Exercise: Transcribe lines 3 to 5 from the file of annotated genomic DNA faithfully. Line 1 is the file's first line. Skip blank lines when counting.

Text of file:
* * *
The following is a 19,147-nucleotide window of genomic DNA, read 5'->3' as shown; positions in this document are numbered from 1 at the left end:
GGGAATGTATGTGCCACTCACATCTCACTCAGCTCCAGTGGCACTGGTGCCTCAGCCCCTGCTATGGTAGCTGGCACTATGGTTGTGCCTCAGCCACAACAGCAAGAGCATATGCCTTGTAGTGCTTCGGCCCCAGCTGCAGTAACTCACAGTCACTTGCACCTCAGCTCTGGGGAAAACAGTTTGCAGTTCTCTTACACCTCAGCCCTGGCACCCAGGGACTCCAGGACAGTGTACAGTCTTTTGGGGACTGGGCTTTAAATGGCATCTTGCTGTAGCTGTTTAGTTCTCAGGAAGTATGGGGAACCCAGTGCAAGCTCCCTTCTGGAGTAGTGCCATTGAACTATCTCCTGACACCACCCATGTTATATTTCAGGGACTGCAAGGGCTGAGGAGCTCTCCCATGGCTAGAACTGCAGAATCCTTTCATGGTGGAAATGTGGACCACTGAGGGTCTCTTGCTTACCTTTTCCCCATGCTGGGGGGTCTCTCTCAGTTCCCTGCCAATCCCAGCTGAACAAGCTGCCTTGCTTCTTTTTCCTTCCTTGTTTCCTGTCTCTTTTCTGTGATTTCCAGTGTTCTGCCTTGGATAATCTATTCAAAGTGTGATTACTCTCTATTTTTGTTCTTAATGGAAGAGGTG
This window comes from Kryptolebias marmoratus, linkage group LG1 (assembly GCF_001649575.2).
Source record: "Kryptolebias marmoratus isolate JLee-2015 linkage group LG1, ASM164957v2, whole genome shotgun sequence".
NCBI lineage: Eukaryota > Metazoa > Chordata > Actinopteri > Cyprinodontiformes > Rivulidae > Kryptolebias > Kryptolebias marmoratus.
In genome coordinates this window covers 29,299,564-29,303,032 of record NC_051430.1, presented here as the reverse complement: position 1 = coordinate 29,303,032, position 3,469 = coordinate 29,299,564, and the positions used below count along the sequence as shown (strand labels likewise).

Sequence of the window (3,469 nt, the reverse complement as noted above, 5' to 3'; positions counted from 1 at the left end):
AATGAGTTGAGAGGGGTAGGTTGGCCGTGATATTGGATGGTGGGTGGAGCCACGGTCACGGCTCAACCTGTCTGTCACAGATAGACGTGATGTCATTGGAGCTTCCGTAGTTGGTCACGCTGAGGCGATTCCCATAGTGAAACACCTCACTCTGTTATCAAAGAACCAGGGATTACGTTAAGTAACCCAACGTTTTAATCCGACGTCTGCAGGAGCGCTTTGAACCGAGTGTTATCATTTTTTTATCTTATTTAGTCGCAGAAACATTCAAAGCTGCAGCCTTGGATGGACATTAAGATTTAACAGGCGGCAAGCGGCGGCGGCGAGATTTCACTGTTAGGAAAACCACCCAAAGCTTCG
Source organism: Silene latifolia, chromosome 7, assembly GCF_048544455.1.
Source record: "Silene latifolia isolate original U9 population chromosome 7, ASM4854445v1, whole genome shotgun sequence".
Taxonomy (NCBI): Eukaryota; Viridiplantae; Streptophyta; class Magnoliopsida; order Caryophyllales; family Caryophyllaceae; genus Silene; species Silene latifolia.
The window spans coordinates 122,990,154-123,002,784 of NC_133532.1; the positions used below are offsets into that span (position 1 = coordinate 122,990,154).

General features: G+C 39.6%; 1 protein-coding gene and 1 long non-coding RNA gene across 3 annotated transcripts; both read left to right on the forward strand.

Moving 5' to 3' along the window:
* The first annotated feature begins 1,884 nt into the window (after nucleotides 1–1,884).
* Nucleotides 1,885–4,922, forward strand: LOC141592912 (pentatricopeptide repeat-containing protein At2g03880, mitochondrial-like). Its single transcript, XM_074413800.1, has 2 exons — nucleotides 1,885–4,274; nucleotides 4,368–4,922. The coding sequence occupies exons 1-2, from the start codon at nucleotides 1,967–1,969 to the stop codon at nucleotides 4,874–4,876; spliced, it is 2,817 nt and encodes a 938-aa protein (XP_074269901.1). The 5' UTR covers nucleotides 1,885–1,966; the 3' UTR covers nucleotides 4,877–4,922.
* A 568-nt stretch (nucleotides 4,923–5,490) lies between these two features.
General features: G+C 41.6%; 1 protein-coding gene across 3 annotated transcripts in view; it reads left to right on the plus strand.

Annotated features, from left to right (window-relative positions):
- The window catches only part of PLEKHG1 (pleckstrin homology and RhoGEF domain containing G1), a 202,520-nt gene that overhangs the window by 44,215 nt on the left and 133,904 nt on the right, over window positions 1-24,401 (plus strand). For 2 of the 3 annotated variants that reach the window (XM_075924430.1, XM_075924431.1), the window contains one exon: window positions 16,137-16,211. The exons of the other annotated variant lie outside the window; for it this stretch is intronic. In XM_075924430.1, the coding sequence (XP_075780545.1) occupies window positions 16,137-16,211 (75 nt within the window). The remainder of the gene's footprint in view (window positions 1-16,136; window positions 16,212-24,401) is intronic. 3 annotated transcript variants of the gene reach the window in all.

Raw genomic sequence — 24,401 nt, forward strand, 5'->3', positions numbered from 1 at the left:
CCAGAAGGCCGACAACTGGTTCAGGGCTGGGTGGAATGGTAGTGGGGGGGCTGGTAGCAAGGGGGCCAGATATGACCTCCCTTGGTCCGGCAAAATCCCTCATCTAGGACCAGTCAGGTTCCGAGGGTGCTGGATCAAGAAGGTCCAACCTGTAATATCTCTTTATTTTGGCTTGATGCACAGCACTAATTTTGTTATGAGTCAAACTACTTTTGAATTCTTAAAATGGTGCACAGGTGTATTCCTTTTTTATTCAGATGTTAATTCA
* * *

This window comes from Kryptolebias marmoratus, linkage group LG1 (assembly GCF_001649575.2).
Source record: "Kryptolebias marmoratus isolate JLee-2015 linkage group LG1, ASM164957v2, whole genome shotgun sequence".
NCBI lineage: Eukaryota > Metazoa > Chordata > Actinopteri > Cyprinodontiformes > Rivulidae > Kryptolebias > Kryptolebias marmoratus.